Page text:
Bryce Harper helped the Phillies keep their playoff hopes alive Monday with a two-run homer in the team’s 7-1 rout of the Cincinnati Reds. But it was his reaction after the bomb, his 30th of the season, that’s getting all the attention.

As seen during the television broadcast, Harper struck up a brief conversation with a young fan at Great American Ball Park while he was on-deck during the eighth inning. According to NBC Sports Philadelphia’s Gregg Murphy, the young fan quickly revealed he was a Notre Dame college football fan.

Harper’s wife Kayla is a former Ohio State soccer star, so the Phillies slugger is quite a fan of her alma mater. In fact, ESPN turned to Harper as its celebrity guest picker last season on College Gameday, where he was the only person on the four-member panel to correctly predict the Buckeyes’ upset of the Michigan Wolverines.

“So after the home run, Bryce came back and gave him the ‘O-H’ for Ohio State and said, ‘Hey, you’ve got to follow a winner. That’s how it works.’ “ Murphy said.

With the win, the Phillies are 2½ games out of a playoff spot with 26 games remaining. They’ll take on the Reds again Tuesday at 6:40 p.m., with Vince Velasquez on the mound.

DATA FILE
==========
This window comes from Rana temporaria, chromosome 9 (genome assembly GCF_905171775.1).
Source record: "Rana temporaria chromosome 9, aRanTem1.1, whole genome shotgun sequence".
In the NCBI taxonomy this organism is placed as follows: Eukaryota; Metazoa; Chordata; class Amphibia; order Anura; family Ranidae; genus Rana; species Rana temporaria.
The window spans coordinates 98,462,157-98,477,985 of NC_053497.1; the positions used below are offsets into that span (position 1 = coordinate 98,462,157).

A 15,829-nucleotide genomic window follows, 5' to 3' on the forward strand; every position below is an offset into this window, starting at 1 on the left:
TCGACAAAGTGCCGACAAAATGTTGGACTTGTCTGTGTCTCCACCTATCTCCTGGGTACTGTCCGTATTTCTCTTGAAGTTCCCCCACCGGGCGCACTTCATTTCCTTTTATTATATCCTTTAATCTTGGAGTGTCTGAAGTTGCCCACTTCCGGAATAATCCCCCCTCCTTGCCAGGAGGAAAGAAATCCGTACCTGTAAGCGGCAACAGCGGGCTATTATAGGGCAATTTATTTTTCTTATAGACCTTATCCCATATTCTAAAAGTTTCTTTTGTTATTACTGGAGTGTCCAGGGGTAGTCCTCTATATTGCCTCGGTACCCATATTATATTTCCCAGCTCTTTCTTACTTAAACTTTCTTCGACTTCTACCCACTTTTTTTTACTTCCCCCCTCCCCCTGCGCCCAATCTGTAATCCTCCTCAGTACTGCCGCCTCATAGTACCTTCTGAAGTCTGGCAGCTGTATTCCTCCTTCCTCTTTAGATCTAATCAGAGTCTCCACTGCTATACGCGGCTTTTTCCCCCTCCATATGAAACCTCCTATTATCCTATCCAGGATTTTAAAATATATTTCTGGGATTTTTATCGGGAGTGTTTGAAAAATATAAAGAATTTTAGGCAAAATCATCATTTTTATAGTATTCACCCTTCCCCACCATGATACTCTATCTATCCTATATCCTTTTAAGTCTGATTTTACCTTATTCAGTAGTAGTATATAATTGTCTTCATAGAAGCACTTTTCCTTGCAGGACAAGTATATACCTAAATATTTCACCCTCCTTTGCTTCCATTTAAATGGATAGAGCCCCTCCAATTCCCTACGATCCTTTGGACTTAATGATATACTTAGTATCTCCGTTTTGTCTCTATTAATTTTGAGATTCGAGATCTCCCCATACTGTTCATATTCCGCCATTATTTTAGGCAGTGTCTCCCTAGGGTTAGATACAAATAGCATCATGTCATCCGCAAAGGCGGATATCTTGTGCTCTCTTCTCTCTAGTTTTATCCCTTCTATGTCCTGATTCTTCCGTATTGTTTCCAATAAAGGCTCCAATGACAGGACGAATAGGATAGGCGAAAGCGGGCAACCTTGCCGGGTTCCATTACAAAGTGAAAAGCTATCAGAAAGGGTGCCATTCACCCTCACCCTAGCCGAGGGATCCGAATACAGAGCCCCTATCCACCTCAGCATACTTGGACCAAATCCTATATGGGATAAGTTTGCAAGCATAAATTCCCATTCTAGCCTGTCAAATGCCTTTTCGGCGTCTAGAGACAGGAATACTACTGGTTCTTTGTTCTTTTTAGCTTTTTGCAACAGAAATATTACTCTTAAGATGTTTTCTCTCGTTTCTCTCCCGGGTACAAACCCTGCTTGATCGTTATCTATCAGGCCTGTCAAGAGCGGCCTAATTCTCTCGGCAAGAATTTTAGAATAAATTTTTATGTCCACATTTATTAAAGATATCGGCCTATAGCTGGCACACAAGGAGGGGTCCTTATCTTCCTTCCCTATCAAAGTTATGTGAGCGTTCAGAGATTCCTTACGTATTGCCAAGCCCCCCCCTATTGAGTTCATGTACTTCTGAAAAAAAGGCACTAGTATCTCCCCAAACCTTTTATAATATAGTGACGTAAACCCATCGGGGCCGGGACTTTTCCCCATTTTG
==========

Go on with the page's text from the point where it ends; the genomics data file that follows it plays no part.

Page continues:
» READ MORE: Phillies GM Matt Klentak, suddenly a realist, is excited about ... next season? | Marcus Hayes

A-Rod ridiculed for analysis during Phillies game

We’re still trying to figure out what Alex Rodriguez meant during the Phillies’ 5-2 win over the New York Mets on ESPN’s Sunday Night Baseball.

In the bottom of the seventh inning, Rodriguez suggested Phillies outfielder Jay Bruce should drop a sacrifice bunt to advance Adam Haseley to third base, which would put the team closer to having a two-run lead.

Obviously, every run is important, but Rodriguez probably didn’t realize that Bruce has just three sacrifice bunts in his career. Regardless, it was what Rodriguez said next that left fans throughout the Delaware Valley scratching their heads in confusion.

“You always want even leads versus odd leads. Why? The solo home run doesn’t tie it, and the grand slam does not beat you,” Rodriguez said. “Keep it simple.”

It sounds like Rodriguez is making the case that a two-run lead is somehow better than a three-run lead, which obviously makes little sense. And as 94.1 WIP’s Glen Macnow pointed out, a two-run lead would still be two runs short of holding up again a grand slam.

I guess it’s better than calling a cheesesteak a “cheese sandwich.”

» READ MORE: Phillies GM Matt Klentak: Team’s core will be competing to play in the postseason well beyond this season